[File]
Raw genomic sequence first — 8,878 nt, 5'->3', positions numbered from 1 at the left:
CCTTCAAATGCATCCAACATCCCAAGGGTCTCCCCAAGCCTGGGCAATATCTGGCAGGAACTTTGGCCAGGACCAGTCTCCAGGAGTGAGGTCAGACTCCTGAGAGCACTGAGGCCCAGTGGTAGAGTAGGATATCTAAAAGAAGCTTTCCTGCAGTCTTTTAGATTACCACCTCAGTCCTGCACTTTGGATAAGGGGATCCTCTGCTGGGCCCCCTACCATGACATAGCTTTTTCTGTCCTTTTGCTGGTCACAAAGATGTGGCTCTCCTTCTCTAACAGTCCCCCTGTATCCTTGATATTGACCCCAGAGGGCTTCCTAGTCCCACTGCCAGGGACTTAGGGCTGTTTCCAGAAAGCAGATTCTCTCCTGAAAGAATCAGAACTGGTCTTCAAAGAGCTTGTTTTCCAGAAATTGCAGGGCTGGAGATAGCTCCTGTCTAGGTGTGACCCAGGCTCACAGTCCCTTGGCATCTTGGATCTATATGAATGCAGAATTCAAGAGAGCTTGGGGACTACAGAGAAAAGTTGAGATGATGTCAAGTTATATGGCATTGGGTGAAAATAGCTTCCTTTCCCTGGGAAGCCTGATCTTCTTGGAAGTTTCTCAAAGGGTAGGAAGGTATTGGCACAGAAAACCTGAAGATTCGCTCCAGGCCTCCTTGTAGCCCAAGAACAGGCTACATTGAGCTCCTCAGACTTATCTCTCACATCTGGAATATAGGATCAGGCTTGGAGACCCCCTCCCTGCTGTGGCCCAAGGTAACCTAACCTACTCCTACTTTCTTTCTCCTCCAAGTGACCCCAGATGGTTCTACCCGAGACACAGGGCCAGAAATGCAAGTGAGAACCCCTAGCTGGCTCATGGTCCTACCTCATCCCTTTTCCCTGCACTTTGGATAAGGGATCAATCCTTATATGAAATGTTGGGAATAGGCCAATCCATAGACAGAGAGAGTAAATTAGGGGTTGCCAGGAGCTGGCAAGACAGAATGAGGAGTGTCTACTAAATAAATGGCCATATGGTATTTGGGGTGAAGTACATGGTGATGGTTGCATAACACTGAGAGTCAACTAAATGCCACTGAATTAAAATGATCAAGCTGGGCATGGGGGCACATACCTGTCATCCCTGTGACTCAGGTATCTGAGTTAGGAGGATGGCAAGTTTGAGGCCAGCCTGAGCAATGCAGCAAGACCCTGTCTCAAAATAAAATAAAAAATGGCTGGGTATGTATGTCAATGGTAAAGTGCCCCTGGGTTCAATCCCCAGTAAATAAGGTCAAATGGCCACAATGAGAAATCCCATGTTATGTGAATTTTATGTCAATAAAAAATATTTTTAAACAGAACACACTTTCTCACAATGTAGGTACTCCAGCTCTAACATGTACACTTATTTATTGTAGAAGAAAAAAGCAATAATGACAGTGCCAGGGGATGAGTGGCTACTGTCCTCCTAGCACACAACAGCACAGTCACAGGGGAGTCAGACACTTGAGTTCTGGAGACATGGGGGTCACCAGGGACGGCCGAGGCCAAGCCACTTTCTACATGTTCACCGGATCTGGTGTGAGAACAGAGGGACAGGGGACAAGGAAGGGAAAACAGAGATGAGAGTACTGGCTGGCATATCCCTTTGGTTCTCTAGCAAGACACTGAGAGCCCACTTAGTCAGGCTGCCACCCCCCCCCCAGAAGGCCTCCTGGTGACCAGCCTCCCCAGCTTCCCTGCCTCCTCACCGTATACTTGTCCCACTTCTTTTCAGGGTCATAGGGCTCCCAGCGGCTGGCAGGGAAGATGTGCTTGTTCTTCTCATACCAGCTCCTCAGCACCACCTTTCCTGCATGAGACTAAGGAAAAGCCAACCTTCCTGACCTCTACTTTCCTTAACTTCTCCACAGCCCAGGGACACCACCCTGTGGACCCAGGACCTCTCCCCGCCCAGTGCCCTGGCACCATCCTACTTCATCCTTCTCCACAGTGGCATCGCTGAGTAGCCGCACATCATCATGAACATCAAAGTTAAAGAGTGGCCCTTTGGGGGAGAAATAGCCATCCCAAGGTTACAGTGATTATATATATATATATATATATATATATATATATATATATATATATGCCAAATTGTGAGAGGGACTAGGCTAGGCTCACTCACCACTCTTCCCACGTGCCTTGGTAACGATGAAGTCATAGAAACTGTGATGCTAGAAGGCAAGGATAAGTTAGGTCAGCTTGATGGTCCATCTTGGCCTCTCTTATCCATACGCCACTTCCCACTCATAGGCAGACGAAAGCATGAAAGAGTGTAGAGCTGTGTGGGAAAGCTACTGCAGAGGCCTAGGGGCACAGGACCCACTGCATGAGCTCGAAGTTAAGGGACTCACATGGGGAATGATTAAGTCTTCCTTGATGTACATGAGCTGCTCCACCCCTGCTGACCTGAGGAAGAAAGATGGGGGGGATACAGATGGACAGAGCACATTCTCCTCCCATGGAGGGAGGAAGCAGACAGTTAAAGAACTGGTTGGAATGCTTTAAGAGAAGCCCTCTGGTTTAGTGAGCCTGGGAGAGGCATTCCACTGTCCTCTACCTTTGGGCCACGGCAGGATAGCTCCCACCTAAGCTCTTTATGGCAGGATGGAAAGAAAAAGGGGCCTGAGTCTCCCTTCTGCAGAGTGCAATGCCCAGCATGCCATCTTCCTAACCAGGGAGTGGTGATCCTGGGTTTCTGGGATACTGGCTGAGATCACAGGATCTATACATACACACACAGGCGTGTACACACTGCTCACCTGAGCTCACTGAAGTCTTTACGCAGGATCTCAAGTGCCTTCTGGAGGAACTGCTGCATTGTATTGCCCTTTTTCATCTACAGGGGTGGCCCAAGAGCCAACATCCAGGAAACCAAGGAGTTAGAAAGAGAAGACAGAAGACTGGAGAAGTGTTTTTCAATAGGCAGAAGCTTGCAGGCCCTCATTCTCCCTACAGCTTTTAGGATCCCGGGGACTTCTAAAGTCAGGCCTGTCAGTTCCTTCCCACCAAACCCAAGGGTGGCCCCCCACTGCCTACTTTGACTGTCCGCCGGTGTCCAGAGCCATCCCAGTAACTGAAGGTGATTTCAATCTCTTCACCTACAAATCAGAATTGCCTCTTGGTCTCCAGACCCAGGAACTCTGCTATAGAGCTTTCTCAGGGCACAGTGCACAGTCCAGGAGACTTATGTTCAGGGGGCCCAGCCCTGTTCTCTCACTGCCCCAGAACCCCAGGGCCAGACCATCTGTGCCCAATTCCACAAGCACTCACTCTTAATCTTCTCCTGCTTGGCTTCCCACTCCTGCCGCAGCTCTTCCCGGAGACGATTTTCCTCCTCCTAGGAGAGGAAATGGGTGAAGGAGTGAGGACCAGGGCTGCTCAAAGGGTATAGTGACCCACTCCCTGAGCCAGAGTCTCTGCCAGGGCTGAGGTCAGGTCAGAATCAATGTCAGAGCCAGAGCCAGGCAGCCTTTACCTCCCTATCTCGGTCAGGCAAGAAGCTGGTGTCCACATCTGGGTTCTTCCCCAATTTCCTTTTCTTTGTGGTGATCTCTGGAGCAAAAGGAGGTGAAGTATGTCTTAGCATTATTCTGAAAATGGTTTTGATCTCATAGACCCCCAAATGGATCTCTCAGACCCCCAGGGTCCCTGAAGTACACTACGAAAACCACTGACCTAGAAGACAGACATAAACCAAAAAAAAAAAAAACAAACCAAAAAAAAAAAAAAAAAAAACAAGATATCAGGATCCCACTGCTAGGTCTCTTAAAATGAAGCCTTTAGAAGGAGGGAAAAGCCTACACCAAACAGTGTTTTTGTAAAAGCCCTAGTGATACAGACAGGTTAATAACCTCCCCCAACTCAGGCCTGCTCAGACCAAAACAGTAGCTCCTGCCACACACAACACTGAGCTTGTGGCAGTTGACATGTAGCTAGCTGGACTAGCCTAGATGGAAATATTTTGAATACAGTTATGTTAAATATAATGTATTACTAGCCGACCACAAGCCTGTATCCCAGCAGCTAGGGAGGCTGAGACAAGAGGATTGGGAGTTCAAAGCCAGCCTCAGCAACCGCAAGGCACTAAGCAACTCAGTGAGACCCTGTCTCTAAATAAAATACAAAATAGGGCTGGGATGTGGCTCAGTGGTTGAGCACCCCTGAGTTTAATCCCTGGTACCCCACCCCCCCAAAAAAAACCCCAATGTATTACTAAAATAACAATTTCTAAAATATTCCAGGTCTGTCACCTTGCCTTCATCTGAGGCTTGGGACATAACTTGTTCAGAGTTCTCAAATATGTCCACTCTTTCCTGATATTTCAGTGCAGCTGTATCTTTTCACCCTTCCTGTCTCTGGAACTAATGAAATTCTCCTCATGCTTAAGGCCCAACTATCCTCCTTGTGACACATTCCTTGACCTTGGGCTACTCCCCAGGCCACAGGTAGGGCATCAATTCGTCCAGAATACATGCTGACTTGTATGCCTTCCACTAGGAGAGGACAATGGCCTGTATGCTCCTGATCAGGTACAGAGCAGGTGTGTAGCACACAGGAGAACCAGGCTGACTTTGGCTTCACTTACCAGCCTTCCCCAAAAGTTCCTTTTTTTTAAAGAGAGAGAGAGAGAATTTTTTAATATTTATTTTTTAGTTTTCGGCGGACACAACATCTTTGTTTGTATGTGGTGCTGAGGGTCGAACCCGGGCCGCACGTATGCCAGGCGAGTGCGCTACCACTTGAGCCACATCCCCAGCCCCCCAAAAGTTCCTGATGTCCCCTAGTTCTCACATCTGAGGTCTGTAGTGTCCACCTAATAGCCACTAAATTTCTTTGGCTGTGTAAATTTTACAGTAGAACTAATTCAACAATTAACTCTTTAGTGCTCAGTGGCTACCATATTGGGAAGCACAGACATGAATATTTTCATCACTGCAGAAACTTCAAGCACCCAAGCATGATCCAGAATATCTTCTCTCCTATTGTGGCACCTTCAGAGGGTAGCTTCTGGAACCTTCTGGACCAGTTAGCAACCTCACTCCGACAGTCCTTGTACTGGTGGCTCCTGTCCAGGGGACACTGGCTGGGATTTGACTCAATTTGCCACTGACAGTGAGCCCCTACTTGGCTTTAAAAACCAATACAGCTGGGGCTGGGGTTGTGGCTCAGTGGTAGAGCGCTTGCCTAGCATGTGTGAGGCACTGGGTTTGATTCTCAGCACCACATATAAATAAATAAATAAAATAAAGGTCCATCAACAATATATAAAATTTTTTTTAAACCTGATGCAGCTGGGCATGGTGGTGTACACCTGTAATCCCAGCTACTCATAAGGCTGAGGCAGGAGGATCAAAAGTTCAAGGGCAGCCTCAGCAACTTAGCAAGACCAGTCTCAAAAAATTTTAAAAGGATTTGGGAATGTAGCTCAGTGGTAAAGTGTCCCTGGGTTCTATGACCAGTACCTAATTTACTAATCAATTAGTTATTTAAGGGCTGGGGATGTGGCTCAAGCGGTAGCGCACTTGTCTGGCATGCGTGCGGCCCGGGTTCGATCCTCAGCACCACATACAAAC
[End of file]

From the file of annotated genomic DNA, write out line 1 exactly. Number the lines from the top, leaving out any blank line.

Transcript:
Raw genomic sequence first — 8,878 nt, 5'->3', positions numbered from 1 at the left: